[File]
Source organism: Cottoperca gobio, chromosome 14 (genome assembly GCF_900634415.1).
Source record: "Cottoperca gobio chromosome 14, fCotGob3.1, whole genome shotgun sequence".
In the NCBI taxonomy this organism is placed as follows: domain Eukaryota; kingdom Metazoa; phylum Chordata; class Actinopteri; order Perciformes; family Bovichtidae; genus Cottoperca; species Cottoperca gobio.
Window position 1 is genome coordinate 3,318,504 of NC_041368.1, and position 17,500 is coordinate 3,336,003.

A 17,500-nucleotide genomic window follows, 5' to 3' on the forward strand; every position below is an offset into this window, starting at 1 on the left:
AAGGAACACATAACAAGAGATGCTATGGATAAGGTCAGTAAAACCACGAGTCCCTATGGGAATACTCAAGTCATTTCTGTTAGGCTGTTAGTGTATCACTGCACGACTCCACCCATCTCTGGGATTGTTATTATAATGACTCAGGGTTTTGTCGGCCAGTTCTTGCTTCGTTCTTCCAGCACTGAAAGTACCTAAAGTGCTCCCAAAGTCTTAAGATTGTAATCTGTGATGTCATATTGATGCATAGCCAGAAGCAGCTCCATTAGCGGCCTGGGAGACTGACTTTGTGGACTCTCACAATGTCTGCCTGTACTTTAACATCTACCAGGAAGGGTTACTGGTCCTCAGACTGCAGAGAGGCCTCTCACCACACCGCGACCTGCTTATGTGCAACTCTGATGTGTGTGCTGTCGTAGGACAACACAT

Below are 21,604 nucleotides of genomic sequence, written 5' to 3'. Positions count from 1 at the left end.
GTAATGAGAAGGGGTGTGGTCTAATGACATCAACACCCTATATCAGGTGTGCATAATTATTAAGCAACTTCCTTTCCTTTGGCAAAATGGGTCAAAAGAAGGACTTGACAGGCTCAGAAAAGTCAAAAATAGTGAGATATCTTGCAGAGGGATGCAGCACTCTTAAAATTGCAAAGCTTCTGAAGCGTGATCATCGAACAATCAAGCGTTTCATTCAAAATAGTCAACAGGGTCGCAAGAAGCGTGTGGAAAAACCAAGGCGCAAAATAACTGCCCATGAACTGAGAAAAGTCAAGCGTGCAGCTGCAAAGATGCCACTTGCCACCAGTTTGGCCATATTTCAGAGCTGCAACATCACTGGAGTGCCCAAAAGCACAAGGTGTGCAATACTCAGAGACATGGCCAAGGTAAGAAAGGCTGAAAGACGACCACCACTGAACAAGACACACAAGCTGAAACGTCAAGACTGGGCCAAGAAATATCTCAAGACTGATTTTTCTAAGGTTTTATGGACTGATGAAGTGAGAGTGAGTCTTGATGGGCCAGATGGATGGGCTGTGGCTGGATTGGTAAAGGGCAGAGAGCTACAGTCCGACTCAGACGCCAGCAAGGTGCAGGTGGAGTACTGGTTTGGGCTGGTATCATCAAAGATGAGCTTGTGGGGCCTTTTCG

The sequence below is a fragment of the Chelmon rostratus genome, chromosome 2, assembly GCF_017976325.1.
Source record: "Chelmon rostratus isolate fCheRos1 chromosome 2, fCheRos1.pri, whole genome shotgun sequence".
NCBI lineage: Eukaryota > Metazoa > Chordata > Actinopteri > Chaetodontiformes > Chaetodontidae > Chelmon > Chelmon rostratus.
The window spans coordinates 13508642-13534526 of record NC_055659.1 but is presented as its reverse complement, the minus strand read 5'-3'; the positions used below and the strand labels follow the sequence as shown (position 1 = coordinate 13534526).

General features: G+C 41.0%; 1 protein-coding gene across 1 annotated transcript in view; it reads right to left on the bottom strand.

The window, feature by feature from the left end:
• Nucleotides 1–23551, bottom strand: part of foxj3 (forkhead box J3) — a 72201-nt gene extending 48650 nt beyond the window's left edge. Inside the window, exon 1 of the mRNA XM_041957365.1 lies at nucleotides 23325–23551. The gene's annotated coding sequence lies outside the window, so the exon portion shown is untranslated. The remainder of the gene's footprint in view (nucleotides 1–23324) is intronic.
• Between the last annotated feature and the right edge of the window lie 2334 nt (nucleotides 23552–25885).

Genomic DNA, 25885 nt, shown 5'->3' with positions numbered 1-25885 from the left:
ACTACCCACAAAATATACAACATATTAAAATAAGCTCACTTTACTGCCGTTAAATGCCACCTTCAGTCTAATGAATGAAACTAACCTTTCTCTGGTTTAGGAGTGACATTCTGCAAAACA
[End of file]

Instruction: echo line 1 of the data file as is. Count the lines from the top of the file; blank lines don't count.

Source organism: Cottoperca gobio, chromosome 14 (genome assembly GCF_900634415.1).